Art therapy, or utilizing art and materials to express one’s thoughts, feelings and emotions through creative processes, can be especially beneficial for children and adolescents.
Anyone can use art therapy to explore and manage emotional states, and it is helpful to children who may not yet be able to, or might not prefer to, communicate about issues that may be more readily expressed through various mediums. There is no right or wrong answer in art therapy, and it can be used in conjunction with or without other therapies to address a range of conditions, emotions and everyday concerns.
One great example of how art therapy is being used with children that have been impacted by trauma is called Forced to Flee: Visual Stories by Refugee Youth from Burma.
Initiating the project, creator Erika Berg is seeking Kickstarter funding in order to assemble a book containing the visual narratives of children from Burma that have had to live through unsettling and difficult experiences.
Many in Burma, commonly referred to as Myanmar, are among those who have experienced life altering events such as losing their homes and becoming refugees, as well as having suffered injustices to their human rights. In addition to family displacement, children in the area and surrounding regions are faced with imprisonment, forced labor, child soldier situations and human trafficking.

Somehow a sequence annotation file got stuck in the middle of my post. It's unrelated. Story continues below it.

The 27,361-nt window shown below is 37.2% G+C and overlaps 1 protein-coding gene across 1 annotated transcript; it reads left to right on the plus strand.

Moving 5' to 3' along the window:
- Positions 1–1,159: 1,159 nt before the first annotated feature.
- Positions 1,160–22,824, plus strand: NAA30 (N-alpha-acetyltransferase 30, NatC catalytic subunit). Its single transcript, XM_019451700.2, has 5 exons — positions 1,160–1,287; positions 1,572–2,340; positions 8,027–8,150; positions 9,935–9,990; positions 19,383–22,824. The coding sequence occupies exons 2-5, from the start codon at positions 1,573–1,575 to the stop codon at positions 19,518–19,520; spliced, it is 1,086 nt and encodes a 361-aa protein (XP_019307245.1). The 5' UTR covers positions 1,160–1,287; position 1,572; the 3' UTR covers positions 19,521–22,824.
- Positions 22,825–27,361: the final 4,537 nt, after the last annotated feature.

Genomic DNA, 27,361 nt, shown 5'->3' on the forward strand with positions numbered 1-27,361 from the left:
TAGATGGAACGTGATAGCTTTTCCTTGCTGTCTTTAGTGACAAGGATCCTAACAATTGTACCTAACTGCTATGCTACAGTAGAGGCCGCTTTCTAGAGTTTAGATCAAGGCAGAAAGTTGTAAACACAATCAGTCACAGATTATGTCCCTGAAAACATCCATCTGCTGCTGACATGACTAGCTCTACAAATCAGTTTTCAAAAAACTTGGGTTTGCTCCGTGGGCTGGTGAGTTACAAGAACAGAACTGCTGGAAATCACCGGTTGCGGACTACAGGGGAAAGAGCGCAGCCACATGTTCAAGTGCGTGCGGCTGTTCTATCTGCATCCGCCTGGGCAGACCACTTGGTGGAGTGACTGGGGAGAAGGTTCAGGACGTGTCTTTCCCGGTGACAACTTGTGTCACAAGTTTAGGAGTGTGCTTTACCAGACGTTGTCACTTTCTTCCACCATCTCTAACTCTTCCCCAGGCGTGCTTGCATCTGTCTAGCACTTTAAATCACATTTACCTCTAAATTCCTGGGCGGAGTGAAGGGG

The book is to display over 200 drawings and paintings created by the exiled children in Burma.
The visual narratives were created in workshops which were set up alongside Burma’s borderland. Children from many areas including Thailand, India and Bangladesh completed individual works and contributed to the project.
Expression through artwork is a developmentally appropriate and safe way for children to examine and mediate psychological upset and traumatic events on their own terms.
Berg, who worked as an English instructor for a group of refugee children, says of her students:
“…The real teachers were my students, having survived devastating losses yet, somehow, managing to remain hopeful – even grateful.”
Forced to Flee shows the value and significance of narrative art, but even more demonstrates the courage and influence of children who, with their insight and resilience, are able to have such an impact on the world around them.
Art therapy can be used for a variety of issues, and can serve as a coping mechanism and a vehicle for communication and self-expression when spoken words are not known or are too hard to convey.
For activities and project ideas, check out the following resources:
- Art Therapy Without Borders, Inc. has humanitarian information, including art therapy organizations and a multicultural focus.
- The American Art Therapy Association also offers tools and education.
- 100 Art Therapy Exercises will generate ideas for art therapy activities.
- Dr. Cathy Malchiodi provides art therapy material with a health and psychology focused approach.
- Therapist Aid has printable worksheets and other mental health resources.
If you are a mental health professional or counselor, please share any relevant and reputable resources in the comments section below.
All images are via Erika Berg: Forced to Flee: Visual Stories by Refugee Youth from Burma.
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